I am sure you have previously heard stories from grown-up women like me speaking about rape. Mostly we lie. Make it sound like we fell on our backs and our knees trembled in fear the second it happened. Nobody ever speaks about the fight we put up before these marauders let themselves unceremoniously into our thighs. Truth is I remember being scared stiff barely able to hear my voice above the sound of my heartbeat. Mostly I remember the aftermath of the whole unpleasant ordeal, my heart contracting with indefinable fear, and I lay there motionless, looking at everything but nothing. I remember hiding in my bed with my head deep under the sheets, and it was then that I heard her speak in an interview on the television. That voice, assertive and sure taking my fear, unit at a time and turning it into a fighting spirit. She was a rape victim and had survived the worst. She was a prominent American figure, and she spoke so fiercely, and for the first time, I shed tears, not in weakness or in memory of his spiteful breath panting on and on at the nape of my neck. They were tears of jubilation, tears of conviction that made the memories fade, tears of strength. I now knew that I did not have to hide, I now knew that a rape victim could speak out and have people listen to her.

While it is said that a beautiful day begins in the morning, I can recollect that regrettable fateful day starting like any other day. It was graduation, and with our smiles, the class of 2015 tagged along with their gladness with feelings of accomplishment and raw expectations. The joy of a graceful end to four tiresome years. The Vice-Chancellor declared us graduates at the graduation square, and we threw our hats in the air ready to be productive citizens of the nation. To cement the memory of this day, I took all kinds of photos with family and fellow graduates before we excused ourselves for a final class BBQ party in the evening.




Adelle Onyango says that, to understand rape, a person must think of the victim as their kin, as their sister, wife, daughter or girlfriend. Imagine her being held down on a dusty table against her will screaming and writhing in pain as an unwelcome dry penis plunges into her, taking away eternally, bits of her sanity and peace without permission. After imagining all that, you will still fail to feel the disappointment and frustration when the fight and the adrenaline finally die down, and she lies there hoping that he gets done fast so that she can move on and repair her shredded self. It was at this moment that I recall him asking me in an unusual voice from his heavy breathing. A voice sunken into a metallic triumph whisper, doesn’t this feel good? A line I could never bring myself to forget, doesn’t this feel good? He wanted to know how exactly it felt to get raped.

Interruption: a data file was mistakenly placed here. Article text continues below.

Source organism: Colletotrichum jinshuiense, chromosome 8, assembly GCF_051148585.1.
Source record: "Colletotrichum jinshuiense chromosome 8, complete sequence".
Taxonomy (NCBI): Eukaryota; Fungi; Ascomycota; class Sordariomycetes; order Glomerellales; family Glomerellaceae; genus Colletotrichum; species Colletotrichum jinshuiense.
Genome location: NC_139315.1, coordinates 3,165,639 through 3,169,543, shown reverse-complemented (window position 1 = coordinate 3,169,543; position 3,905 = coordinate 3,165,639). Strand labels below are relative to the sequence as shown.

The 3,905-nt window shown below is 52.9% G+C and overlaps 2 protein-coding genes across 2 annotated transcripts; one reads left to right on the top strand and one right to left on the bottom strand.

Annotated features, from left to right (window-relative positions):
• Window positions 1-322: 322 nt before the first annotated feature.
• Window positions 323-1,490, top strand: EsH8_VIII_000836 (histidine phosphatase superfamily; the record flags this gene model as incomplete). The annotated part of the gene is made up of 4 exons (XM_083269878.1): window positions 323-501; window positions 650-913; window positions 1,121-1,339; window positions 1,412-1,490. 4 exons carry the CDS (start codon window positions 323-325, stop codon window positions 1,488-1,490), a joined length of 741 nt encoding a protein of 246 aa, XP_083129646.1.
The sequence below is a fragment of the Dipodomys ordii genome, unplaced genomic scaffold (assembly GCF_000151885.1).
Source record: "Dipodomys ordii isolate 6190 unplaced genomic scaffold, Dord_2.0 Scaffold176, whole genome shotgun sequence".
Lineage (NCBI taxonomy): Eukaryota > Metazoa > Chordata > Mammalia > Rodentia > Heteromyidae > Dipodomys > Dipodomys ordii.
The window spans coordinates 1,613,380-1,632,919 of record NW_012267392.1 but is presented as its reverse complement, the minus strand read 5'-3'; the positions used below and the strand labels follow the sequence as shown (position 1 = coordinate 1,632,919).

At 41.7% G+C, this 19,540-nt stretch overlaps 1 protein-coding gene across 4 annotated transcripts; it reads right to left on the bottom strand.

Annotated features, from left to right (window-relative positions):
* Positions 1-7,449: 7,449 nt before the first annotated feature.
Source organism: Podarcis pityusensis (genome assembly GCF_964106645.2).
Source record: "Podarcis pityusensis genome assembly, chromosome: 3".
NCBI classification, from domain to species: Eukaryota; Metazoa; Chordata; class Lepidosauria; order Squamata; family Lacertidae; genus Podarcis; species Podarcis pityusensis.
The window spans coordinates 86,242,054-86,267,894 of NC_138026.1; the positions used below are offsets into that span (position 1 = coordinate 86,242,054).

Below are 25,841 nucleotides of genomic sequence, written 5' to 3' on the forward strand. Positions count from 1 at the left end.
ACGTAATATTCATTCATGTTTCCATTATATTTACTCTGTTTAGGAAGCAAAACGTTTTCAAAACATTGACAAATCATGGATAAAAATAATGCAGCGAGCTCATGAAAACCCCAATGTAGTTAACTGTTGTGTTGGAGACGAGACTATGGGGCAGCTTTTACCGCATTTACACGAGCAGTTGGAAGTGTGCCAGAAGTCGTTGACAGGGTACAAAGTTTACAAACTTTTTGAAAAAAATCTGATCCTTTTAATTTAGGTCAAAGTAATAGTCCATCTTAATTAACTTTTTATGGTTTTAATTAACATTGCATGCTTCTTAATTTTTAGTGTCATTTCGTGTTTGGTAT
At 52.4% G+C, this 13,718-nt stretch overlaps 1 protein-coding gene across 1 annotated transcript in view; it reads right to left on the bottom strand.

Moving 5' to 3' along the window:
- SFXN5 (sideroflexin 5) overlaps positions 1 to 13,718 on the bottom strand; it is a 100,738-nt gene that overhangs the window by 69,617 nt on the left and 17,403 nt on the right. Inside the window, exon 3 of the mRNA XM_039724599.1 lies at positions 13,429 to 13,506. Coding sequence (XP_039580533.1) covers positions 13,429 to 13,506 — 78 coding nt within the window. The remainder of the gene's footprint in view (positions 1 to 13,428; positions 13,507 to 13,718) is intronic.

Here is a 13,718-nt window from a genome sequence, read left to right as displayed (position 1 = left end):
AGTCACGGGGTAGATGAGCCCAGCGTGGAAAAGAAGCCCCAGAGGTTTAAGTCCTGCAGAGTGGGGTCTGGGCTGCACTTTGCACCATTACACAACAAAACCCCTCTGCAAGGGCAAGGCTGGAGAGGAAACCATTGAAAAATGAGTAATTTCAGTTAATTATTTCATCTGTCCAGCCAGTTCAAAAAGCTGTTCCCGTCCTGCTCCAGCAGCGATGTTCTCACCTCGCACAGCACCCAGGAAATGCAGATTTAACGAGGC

I have thought about this man every day ever since first it was in fear and total anguish, but slowly it was due to curiosity. Whether he felt the oddest satisfaction from feeling superior from what he did to me. I knew that he would do it again and even if it was not to me, then to someone else. He had done it before, and he was going to do it again. Like a lioness on a hunt, I hid behind the long Savannah grass and watched his social media updates. He has a one-year-old daughter as his profile picture now, and a collage of him and his mother as his cover photo. He has powerful women in his life and all over his Instagram as well, never forgetting their birthdays and their importance to his life. He surrounds himself with virtuous love for women while in secret he mauls over the dignity of other less important women like worthless garbage. Like the lioness, silence and restraint are the most important virtues in a hunt.

I cannot remember eating any actual BBQ, but I remember the alcohol punch in plastic party cups that we toasted with. I was not drunk while he feasted on me brusquely, but still, bits of this regrettable moment still escape my mind. I remember the dusty table squeaking with weight and an erring air of desertion. I remember the colour of the floor, grey and potholed in a space that had shrunk to a cold, pale discomfort like a janitor’s room in school on the weekend. I remember the taste of a cocktail of my blood and tears in my mouth; I remember the pool of blood from my busted lip collecting before my eyes. Mostly I remember the odour. A stench I came to realise later that it was a mixture of sex and sweat. This smell has remained with me all along making me incapable of enjoying any sexual experience since. It is a petrifying memory tinged with bitterness and regret that stings my wounds like a lemon splash on the cornea.

One day, I will find him from his apparent location tags on his posts, and I will demand answers to my questions. Most of all, I will want to know why he never provided me with the alternative to protect myself from diseases he might have carried or pregnancy. I doubt he will have a response that will satisfy me, but I will move on to my second question, the reason he could not give me the opportunity of choice. The reason he could not woo me to his bed with his tongue instead of his muscles. Whether he has a fetish of getting off on circumstances that make others feel insignificant. Then I just want to study him, how he behaves, how he treats his daughter, whether he warns her of men like himself and whether his mother feels proud of him.